Politics and Government

  • Flowers and pictures of victims of the Islamic State's assault on Istanbul's Reina nightclub are placed near its entrance in Istanbul, Turkey, January 17, 2017

    Commentary

    Erdogan's Fatal Blind Spot

    Countering the growing terrorist threat appears to be low on Erdogan's agenda. Turkey has been accused of recruiting thousands of former Islamic State fighters to attack Kurds in Syria. Tolerating the Islamic State in order to fight the Kurds is a dangerous and myopic policy.

    Feb 16, 2018

  • A briefer holds a briefing book prior to the Presidential Daily Briefing in the Outer Oval Office, March 10, 2009

    Commentary

    Presidential Intelligence Briefings: The Process Is Working. But Is Trump Listening?

    President Trump receives intelligence briefings on a fairly regular basis and he appears engaged in discussions with senior staff and the intelligence community about content. Ideally, this process is informing his national security decisionmaking.

    Feb 15, 2018

  • Opening Ceremony of the 2018 Winter Olympics in Pyeongchang, South Korea, February 9, 2018

    Commentary

    Why the 2018 Winter Olympics Are the Perfect Storm for Cyberattacks

    The Olympic Games could invite the most severe cyber threats to a major sporting event in recent years. The location of the Games and increased connectivity, both among the public and infrastructure, make them a prime target for cyberattacks.

    Feb 12, 2018

  • U.S. President Donald Trump applauds in front of Vice President Mike Pence and Speaker Paul Ryan during his first State of the Union address in Washington, January 30, 2018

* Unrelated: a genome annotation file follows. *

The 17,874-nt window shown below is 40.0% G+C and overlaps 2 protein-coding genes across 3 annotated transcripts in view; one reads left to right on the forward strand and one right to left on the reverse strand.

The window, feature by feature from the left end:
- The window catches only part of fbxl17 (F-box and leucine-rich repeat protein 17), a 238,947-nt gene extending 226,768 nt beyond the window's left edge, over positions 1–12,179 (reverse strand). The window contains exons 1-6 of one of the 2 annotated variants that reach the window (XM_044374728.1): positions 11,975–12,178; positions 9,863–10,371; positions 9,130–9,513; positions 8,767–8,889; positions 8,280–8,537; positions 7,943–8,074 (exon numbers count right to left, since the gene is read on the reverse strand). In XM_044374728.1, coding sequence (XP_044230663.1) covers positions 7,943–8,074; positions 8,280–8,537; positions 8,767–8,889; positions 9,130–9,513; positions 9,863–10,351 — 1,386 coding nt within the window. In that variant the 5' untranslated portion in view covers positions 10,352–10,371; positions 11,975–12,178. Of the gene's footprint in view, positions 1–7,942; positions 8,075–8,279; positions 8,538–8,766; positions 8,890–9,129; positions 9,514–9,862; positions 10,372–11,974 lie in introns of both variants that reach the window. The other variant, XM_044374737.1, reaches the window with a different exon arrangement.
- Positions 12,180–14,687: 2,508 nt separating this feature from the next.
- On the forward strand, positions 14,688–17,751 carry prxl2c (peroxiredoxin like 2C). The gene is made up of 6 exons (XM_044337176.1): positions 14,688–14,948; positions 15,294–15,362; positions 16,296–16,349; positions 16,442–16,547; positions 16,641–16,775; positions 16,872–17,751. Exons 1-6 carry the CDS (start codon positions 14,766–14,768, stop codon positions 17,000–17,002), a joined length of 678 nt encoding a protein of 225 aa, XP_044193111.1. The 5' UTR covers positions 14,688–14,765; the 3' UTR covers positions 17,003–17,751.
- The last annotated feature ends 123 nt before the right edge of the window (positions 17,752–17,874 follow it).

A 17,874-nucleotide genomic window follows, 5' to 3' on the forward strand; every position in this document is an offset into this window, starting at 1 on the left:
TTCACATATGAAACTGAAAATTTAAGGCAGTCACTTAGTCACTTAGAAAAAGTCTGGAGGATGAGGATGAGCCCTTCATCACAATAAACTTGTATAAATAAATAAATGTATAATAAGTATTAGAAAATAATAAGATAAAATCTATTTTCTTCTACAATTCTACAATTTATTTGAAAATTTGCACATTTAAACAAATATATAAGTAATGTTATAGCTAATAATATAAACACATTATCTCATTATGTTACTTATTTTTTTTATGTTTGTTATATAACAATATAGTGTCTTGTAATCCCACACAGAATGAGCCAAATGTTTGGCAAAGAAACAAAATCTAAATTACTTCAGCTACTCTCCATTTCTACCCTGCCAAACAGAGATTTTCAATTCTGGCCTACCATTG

Blog

    Trump's First State of the Union: Insights from RAND

    RAND research, analysis, and expertise provide context for the issues discussed in the president's first State of the Union address, including infrastructure, North Korea, and opioids.

    Jan 31, 2018

  • Taiwan President Tsai Ing-wen arrives at the Presidential Office in Taipei, Taiwan, April 27, 2017

    Commentary

    Why China Should (Still) Feel Good About Taiwan… but Maybe Not for Long

    Chinese leaders have ample reason to feel good about Taiwan, namely because Taiwanese President Tsai had been focusing her energy on stabilizing cross-Strait relations based on the status quo rather than moving toward independence. But because of its pressure tactics, Beijing may inadvertently push Taiwan in a more extreme direction.

    Jan 24, 2018

  • Torn American flag waving in the wind on a cloudy day

    Commentary

    The Diminishing Role of Facts in American Public Life

    Without agreement about objective facts and a common understanding of and respect for data and analytical interpretations of those data, it becomes nearly impossible to have the types of meaningful policy debates that form the foundation of democracy.

    Jan 17, 2018

  • Multimedia

    Exploring "Truth Decay"

    In this Call with the Experts, RAND president and CEO Michael Rich and political scientist Jennifer Kavanagh discuss the causes and consequences of Truth Decay, and how they compare with previous eras in U.S. history.